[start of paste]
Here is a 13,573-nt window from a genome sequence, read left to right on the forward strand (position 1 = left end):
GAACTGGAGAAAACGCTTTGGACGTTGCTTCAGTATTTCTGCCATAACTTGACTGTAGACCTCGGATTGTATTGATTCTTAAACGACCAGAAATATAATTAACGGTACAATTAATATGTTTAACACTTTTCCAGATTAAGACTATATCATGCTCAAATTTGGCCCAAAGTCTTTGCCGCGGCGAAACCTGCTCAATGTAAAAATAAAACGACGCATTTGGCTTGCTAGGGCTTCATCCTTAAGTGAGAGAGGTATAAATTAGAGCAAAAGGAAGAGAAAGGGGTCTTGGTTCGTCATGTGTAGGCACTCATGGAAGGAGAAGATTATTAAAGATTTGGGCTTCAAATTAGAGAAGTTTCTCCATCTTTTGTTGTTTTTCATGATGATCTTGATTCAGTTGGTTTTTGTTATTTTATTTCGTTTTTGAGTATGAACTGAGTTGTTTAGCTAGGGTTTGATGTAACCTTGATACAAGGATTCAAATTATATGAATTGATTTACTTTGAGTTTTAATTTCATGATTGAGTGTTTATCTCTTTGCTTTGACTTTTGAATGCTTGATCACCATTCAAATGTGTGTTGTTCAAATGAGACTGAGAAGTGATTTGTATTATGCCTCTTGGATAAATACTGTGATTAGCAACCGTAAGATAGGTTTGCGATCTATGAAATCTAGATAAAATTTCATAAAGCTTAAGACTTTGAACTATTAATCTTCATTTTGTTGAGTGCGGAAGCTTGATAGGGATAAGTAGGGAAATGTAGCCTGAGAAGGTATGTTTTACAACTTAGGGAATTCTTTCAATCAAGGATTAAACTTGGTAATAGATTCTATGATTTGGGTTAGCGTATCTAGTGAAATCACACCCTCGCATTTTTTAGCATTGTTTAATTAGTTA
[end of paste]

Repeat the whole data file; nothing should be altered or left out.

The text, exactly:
Here is a 13,573-nt window from a genome sequence, read left to right on the forward strand (position 1 = left end):
GAACTGGAGAAAACGCTTTGGACGTTGCTTCAGTATTTCTGCCATAACTTGACTGTAGACCTCGGATTGTATTGATTCTTAAACGACCAGAAATATAATTAACGGTACAATTAATATGTTTAACACTTTTCCAGATTAAGACTATATCATGCTCAAATTTGGCCCAAAGTCTTTGCCGCGGCGAAACCTGCTCAATGTAAAAATAAAACGACGCATTTGGCTTGCTAGGGCTTCATCCTTAAGTGAGAGAGGTATAAATTAGAGCAAAAGGAAGAGAAAGGGGTCTTGGTTCGTCATGTGTAGGCACTCATGGAAGGAGAAGATTATTAAAGATTTGGGCTTCAAATTAGAGAAGTTTCTCCATCTTTTGTTGTTTTTCATGATGATCTTGATTCAGTTGGTTTTTGTTATTTTATTTCGTTTTTGAGTATGAACTGAGTTGTTTAGCTAGGGTTTGATGTAACCTTGATACAAGGATTCAAATTATATGAATTGATTTACTTTGAGTTTTAATTTCATGATTGAGTGTTTATCTCTTTGCTTTGACTTTTGAATGCTTGATCACCATTCAAATGTGTGTTGTTCAAATGAGACTGAGAAGTGATTTGTATTATGCCTCTTGGATAAATACTGTGATTAGCAACCGTAAGATAGGTTTGCGATCTATGAAATCTAGATAAAATTTCATAAAGCTTAAGACTTTGAACTATTAATCTTCATTTTGTTGAGTGCGGAAGCTTGATAGGGATAAGTAGGGAAATGTAGCCTGAGAAGGTATGTTTTACAACTTAGGGAATTCTTTCAATCAAGGATTAAACTTGGTAATAGATTCTATGATTTGGGTTAGCGTATCTAGTGAAATCACACCCTCGCATTTTTTAGCATTGTTTAATTAGTTA